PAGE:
Dungeon Defenders: Awakened from Chromatic Games has finally landed on PlayStation 4. Find out how this tower defense action RPG fares in our Dungeon Defenders: Awakened review!
Dungeon Defenders: Awakened from Chromatic Games has finally landed on PlayStation 4. The story, which is briefly explained before starting the game, sees the four heroes that defeated the Old Ones accidentally unleash ancient forces. They see their powers being sapped as they are thrown back in time. They will have to protect the Eternia crystals and bring an end to a new time-altering enemy. The rest of the story will evolve as you progress through the main campaign at the end of each act.
There are two main aspects to consider as you start a level. Before each wave, you’ll be entering Build Mode. In this one, you’ll be able to use the crystals that you have collected to build towers that will protect your crystal or attack enemies. To build a tower, you’ll have to press the Circle button, select the one you want with the L1 or R1 buttons, and then use the Square button to place it, with an additional press after changing its orientation. In the same way, you’ll be able to use the Up arrow in front of a tower to upgrade it, at the cost of some extra crystals, or the Left arrow to repair them during subsequent waves. While you are placing your structures, you’ll see small energy balls following paths to indicate the routes enemies will be taking when the wave starts. You can also swap heroes with the DualShock 4 Touchpad to use another class, who’ll have different structures they can build. Once you’re ready with everything in place, holding the Touchpad will trigger the start of the wave, which sees a certain number of enemies try to make their way to your Eternia crystal.
During this mode, you can still freely move around and attack the enemies in combination with what your towers will do. You can jump with the X button, and attacking is done primarily with the R2 button, or you can use your alternate attack with the L2 button. In case you are hurt, you can use the Triangle button to heal yourself, and you’ll also be able to repair your towers in the same way as in Build Mode. Once the last enemy of the wave has been defeated, you’ll be back in Build Mode to gather crystals and equipment from fallen enemies and raise your defenses, preparing for the next wave.
Visually, the game looks good but feels a bit outdated considering how far we are in the PlayStation 4’s lifecycle. The user interface, on the other hand, feels like a lot of corners have been cut, which is weird considering the game has been available for some time now. The functionality of the D-Pad is hard to understand, and the tutorial doesn’t guide you enough to learn all those. Items are a chore to pick up as you have to align a tiny dot on the screen on the items to have the menu open, and some menu prompts haven’t even been updated since I saw multiple times a prompt to press the A button (which corresponded to the Circle button on PS4). Even when repairing or upgrading a tower, it took me some time to understand how to do it since the menu that opened only displayed the option to Inspect with the Square button, but that was actually what I had to press to repair/upgrade.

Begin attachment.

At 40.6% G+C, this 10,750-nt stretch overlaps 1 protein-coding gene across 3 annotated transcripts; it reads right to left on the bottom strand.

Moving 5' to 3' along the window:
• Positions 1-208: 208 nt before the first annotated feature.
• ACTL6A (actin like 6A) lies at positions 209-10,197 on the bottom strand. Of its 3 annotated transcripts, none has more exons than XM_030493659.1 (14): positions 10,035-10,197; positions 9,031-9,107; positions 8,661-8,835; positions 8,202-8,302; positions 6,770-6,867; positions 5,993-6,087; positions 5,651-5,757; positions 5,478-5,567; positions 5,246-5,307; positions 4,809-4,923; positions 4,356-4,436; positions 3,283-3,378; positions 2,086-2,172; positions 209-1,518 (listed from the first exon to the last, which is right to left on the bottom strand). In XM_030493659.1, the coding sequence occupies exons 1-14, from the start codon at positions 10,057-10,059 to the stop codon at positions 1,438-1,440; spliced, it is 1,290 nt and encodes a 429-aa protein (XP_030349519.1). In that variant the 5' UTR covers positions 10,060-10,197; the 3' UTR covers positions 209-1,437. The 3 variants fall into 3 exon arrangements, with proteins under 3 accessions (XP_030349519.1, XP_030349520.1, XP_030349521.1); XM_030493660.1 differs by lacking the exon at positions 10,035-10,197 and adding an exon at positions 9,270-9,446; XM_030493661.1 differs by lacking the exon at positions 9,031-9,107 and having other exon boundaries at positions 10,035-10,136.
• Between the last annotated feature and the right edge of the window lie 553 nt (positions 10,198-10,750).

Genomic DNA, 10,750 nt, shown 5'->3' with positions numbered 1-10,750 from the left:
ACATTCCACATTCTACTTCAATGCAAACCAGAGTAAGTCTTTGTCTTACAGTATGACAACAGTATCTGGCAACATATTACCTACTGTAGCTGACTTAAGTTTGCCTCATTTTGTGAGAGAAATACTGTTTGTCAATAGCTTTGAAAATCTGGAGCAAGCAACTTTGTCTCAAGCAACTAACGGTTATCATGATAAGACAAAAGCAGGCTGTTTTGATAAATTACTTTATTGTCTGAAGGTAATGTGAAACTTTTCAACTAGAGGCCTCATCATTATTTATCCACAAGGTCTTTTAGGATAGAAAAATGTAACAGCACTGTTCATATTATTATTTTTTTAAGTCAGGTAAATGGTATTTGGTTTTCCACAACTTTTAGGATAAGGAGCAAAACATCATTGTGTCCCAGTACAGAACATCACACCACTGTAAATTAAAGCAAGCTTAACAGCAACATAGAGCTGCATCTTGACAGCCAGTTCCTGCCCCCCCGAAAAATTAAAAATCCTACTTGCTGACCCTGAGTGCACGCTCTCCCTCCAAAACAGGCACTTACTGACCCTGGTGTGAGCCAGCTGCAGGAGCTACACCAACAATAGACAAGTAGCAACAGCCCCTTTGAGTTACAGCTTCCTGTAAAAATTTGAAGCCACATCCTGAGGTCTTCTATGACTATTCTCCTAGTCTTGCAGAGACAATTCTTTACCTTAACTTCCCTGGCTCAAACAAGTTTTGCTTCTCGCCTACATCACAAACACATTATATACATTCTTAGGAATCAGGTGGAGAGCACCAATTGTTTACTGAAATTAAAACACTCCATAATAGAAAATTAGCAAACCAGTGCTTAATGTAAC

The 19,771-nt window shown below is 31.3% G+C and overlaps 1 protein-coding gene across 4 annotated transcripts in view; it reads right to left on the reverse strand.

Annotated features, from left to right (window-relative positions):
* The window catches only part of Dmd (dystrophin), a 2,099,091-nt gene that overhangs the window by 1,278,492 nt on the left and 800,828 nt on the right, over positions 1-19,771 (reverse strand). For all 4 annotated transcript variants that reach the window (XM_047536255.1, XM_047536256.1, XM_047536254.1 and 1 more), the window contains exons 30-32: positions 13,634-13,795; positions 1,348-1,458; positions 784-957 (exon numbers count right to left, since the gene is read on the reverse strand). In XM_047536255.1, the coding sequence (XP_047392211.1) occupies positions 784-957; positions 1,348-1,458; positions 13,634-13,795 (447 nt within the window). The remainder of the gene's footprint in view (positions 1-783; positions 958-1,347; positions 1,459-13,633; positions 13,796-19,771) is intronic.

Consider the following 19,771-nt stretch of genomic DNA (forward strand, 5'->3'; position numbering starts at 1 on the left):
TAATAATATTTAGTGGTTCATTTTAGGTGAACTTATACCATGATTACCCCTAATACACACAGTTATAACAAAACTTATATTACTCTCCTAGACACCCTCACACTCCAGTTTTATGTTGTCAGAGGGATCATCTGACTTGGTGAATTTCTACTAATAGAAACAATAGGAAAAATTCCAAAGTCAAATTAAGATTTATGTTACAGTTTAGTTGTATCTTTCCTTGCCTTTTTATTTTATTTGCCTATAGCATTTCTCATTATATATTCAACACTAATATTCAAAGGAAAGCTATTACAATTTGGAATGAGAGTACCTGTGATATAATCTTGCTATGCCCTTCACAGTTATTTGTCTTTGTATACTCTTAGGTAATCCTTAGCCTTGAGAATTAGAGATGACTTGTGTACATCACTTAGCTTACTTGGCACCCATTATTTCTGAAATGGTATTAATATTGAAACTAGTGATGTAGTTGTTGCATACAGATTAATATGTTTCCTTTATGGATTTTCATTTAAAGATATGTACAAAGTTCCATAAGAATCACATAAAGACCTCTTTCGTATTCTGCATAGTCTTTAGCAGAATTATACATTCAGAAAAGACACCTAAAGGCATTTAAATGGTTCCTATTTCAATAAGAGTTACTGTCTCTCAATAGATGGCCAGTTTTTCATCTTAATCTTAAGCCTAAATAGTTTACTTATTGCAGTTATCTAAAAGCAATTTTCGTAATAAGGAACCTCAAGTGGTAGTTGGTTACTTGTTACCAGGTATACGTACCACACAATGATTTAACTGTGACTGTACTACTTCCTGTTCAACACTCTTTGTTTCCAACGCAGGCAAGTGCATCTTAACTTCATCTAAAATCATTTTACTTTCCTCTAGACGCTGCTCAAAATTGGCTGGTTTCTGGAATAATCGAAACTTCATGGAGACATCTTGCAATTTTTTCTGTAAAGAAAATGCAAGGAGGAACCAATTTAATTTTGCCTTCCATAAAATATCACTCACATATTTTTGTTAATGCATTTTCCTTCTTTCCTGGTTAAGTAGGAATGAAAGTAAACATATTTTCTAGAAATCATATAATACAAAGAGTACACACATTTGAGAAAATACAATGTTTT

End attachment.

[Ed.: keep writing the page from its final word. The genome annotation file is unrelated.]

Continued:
If you put those interface issues aside, the game features a tremendous amount of content and is actually a lot of fun to play. Aside from the Campaign Mode, which has a total of 19 levels, there are five other modes that you can play, with classics like a Survival Mode and others where you only use towers or the opposite, where you fight bosses without any towers. There are also a total of six difficulty levels, so even only for the Campaign Mode, there is a lot of replay value as you can revisit maps on a higher difficulty setting after leveling up your heroes. Speaking of leveling up, there’s also a huge amount of gear you’ll find to make your characters stronger and a few statistics where you’ll be able to spend points on so that you can make your heroes stronger or with stronger structures that they can build.
As for the trophies, it will definitely be a challenge and a time-consuming task if you want one more Platinum for your collection. For a start, you’ll need to complete each level of the campaign on the highest difficulty, Massacre. The same will have to be done for the Challenges Mode, and in Survival Mode, you’ll have to reach the 20th wave. If you can manage to do that, other trophies should come naturally, and you will eventually have a new shiny Platinum for your collection.
Dungeon Defenders: Awakened features a lot of content and can be a lot of fun. Unfortunately, menus and interfaces affect that experience and make simple things a bit annoying. If you can manage to overcome that, it should be an enjoyable experience. Dungeon Defenders: Awakened is out on PlayStation 4 with a $29.99 asking price.
This Dungeon Defenders: Awakened review is based on a PlayStation 4 copy provided by Chromatic Games.